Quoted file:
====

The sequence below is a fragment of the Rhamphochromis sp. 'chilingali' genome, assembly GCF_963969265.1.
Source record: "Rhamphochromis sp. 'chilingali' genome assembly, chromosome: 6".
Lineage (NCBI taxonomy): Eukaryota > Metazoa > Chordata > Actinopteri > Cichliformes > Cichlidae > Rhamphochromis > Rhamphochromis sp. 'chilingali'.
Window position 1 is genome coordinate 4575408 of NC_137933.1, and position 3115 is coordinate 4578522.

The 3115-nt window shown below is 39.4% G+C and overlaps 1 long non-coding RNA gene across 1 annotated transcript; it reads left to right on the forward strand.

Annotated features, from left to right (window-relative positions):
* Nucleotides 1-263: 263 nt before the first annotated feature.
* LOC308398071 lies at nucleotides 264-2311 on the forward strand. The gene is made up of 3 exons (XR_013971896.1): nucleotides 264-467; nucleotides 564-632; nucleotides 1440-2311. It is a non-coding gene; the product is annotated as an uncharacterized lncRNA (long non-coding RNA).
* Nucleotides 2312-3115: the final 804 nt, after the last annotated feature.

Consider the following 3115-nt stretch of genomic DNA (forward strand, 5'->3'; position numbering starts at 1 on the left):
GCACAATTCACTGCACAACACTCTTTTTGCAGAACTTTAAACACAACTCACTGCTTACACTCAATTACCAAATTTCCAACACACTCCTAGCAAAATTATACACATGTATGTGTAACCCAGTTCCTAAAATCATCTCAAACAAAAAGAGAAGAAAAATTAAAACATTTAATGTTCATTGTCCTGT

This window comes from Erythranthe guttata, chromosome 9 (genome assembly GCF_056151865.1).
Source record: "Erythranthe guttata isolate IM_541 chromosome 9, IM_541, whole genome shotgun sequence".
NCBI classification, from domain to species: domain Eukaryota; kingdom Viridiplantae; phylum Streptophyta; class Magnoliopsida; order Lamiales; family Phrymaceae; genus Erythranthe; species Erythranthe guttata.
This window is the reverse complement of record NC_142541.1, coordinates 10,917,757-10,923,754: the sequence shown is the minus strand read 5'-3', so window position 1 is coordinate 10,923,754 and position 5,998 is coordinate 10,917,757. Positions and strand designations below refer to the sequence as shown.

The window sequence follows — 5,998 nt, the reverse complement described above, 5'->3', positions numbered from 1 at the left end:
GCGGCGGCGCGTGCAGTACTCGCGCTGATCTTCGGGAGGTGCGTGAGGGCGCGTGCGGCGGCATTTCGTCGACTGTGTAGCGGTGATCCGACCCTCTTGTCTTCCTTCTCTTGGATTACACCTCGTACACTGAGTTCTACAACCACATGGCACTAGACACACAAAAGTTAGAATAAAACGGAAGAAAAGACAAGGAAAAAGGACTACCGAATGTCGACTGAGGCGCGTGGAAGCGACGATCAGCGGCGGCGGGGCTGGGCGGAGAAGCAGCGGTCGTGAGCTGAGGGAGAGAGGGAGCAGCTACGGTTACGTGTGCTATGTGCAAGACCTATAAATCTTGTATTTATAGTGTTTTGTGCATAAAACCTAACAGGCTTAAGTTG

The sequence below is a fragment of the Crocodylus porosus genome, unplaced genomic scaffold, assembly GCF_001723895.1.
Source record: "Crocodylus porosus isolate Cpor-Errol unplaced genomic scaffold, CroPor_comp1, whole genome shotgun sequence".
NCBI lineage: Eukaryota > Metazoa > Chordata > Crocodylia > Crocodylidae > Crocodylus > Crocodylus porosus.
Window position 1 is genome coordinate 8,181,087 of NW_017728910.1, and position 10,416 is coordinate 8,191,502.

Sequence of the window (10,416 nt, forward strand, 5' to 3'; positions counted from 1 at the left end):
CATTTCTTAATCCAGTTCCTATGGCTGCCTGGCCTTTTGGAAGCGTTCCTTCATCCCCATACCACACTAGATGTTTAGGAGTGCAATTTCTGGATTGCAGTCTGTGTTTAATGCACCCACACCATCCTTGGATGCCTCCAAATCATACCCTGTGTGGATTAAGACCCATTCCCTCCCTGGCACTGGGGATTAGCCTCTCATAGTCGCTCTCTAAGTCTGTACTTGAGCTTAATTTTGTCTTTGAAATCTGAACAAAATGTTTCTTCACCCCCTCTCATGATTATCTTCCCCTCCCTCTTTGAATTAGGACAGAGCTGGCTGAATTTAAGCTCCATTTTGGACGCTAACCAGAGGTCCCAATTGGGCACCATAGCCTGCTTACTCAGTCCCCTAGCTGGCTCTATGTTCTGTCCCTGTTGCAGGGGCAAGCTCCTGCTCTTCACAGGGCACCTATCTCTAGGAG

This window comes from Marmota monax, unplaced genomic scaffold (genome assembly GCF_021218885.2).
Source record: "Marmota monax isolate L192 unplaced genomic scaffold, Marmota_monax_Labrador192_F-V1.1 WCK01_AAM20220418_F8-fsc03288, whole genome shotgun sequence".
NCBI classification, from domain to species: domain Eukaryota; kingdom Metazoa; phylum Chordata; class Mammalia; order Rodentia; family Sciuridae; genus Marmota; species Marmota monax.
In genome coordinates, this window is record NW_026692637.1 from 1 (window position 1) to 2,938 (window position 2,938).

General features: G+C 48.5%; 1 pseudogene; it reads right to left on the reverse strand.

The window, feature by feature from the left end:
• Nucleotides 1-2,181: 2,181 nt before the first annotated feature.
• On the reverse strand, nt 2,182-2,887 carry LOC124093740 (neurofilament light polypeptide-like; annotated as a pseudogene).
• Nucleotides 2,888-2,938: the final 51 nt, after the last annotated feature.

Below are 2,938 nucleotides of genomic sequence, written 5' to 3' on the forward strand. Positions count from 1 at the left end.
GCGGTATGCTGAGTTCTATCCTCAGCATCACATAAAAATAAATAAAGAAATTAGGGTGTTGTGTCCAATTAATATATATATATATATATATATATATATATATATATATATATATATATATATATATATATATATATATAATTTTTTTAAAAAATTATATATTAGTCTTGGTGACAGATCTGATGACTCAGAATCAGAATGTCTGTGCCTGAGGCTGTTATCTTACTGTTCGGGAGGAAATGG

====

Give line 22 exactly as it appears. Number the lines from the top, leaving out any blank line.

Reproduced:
Sequence of the window (10,416 nt, forward strand, 5' to 3'; positions counted from 1 at the left end):